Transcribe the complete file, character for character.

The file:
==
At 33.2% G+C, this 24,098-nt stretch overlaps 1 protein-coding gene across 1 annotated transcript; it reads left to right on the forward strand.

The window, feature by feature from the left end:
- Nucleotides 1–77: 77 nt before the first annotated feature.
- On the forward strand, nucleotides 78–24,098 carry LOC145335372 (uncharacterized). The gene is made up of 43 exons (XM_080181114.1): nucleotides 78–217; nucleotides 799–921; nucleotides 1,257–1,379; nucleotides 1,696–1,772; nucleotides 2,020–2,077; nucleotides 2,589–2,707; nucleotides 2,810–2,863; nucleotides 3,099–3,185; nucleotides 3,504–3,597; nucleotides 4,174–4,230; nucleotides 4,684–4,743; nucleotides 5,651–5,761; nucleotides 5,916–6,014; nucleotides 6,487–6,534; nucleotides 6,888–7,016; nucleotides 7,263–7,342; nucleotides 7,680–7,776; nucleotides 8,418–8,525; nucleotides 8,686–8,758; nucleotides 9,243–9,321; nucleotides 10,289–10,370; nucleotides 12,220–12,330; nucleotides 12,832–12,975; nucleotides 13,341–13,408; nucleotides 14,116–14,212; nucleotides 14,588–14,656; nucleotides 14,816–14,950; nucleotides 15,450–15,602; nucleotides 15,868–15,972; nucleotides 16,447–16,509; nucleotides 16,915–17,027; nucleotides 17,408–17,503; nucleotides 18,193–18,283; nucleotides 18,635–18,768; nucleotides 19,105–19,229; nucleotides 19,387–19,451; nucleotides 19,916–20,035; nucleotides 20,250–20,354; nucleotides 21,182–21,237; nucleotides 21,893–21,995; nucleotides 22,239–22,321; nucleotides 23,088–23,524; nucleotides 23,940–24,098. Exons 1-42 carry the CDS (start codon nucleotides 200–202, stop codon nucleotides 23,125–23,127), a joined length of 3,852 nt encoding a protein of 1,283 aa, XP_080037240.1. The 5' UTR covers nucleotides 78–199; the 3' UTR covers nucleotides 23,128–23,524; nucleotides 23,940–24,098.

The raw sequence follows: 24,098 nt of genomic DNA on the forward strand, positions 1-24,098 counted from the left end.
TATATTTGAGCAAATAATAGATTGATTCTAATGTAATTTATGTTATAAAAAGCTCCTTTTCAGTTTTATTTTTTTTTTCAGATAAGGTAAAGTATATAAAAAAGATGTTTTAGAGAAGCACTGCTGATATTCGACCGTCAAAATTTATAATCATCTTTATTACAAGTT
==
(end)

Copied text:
At 33.2% G+C, this 24,098-nt stretch overlaps 1 protein-coding gene across 1 annotated transcript; it reads left to right on the forward strand.

The window, feature by feature from the left end:
- Nucleotides 1–77: 77 nt before the first annotated feature.
- On the forward strand, nucleotides 78–24,098 carry LOC145335372 (uncharacterized). The gene is made up of 43 exons (XM_080181114.1): nucleotides 78–217; nucleotides 799–921; nucleotides 1,257–1,379; nucleotides 1,696–1,772; nucleotides 2,020–2,077; nucleotides 2,589–2,707; nucleotides 2,810–2,863; nucleotides 3,099–3,185; nucleotides 3,504–3,597; nucleotides 4,174–4,230; nucleotides 4,684–4,743; nucleotides 5,651–5,761; nucleotides 5,916–6,014; nucleotides 6,487–6,534; nucleotides 6,888–7,016; nucleotides 7,263–7,342; nucleotides 7,680–7,776; nucleotides 8,418–8,525; nucleotides 8,686–8,758; nucleotides 9,243–9,321; nucleotides 10,289–10,370; nucleotides 12,220–12,330; nucleotides 12,832–12,975; nucleotides 13,341–13,408; nucleotides 14,116–14,212; nucleotides 14,588–14,656; nucleotides 14,816–14,950; nucleotides 15,450–15,602; nucleotides 15,868–15,972; nucleotides 16,447–16,509; nucleotides 16,915–17,027; nucleotides 17,408–17,503; nucleotides 18,193–18,283; nucleotides 18,635–18,768; nucleotides 19,105–19,229; nucleotides 19,387–19,451; nucleotides 19,916–20,035; nucleotides 20,250–20,354; nucleotides 21,182–21,237; nucleotides 21,893–21,995; nucleotides 22,239–22,321; nucleotides 23,088–23,524; nucleotides 23,940–24,098. Exons 1-42 carry the CDS (start codon nucleotides 200–202, stop codon nucleotides 23,125–23,127), a joined length of 3,852 nt encoding a protein of 1,283 aa, XP_080037240.1. The 5' UTR covers nucleotides 78–199; the 3' UTR covers nucleotides 23,128–23,524; nucleotides 23,940–24,098.

The raw sequence follows: 24,098 nt of genomic DNA on the forward strand, positions 1-24,098 counted from the left end.
TATATTTGAGCAAATAATAGATTGATTCTAATGTAATTTATGTTATAAAAAGCTCCTTTTCAGTTTTATTTTTTTTTTCAGATAAGGTAAAGTATATAAAAAAGATGTTTTAGAGAAGCACTGCTGATATTCGACCGTCAAAATTTATAATCATCTTTATTACAAGTT